Critical Making Across the Divisions: A Tri-Co DH Seminar (Spring 2015)
What does “making”—whether DIY initiatives, Twitterbots and prototypes, arts fabrication and 3D printing, film and digital media, even lab experimentation—do for and to our scholarship and teaching? How do our materials and media frame us as scholars and teachers?
What is Critical Making?
This seminar considers the role of critical making (digital and otherwise) across the divisions, exploring the political, aesthetic, social, and cultural dimensions of our work. If critical making, as Roger Whitson (2014) writes, “gives us a material understanding of technological ideology,” how might a cross-disciplinary approach to our materials and modes of making broaden the stakes of our individual projects and methodologies?
From data mining to 3D printing; from sculpture and multimedia creativity to scientific and mathematical modeling; from digital adaptations of material texts and objects to gaming and virtual building—this seminar focuses on recent theories and practices that integrate active construction, creation, building and doing. We will also explore modes of action, collaboration, emergent group dynamics and the creativity engendered by radical experiments in social organization.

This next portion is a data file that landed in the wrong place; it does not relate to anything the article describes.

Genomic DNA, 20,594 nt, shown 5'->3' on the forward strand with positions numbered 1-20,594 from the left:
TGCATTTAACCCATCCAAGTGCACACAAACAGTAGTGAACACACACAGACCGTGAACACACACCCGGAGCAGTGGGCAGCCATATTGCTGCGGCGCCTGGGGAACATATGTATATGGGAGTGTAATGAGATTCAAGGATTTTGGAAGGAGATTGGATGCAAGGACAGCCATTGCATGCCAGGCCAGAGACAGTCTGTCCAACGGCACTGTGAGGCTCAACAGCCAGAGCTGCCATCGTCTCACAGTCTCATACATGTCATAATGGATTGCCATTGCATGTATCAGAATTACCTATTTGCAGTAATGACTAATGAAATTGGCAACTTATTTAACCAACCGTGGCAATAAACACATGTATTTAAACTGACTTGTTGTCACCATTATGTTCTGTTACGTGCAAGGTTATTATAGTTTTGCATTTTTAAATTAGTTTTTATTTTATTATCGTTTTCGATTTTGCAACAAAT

The group will meet in six sessions over the spring semester to read and discuss; and experiment with technologies of critical making and construction. In addition, participants will join a session with possible visitors from Google X Innovation Lab; a visit to Philadelphia NextFab; and a workshop with scholars from Toronto’s Critical Maker Lab or Harvard’s metaLAB.
Find more information here or contact Laura McGrane (email@example.com).
The Art of Topic Modeling for Total Beginners: A Tri-Co DH Seminar in Critical Digital Studies (Spring 2015 – Fall 2015)
What is topic modeling?
Topic modeling lets you use ready-made probabilistic algorithms to quickly survey large sets of documents without having to read them all yourself. It can be a useful tool for creating a general impression of a large corpus as a prelude to further research and interpretive work. It can also help answer some specific questions about a large corpus.
This five-meeting workshop and seminar series
1) introduces the concept and teaches the practice of topic modeling and
2) opens a robust, critical, practice-based conversation about the possibilities, limits, and dangers of topic modeling – and of machine learning and computer-assisted humanities methods more broadly.
Participants will attend three meetings in Spring 2015 and two in Fall 2015, including two sessions taught by Dave Mimno ‘99 (assistant professor, Information Science, Cornell University).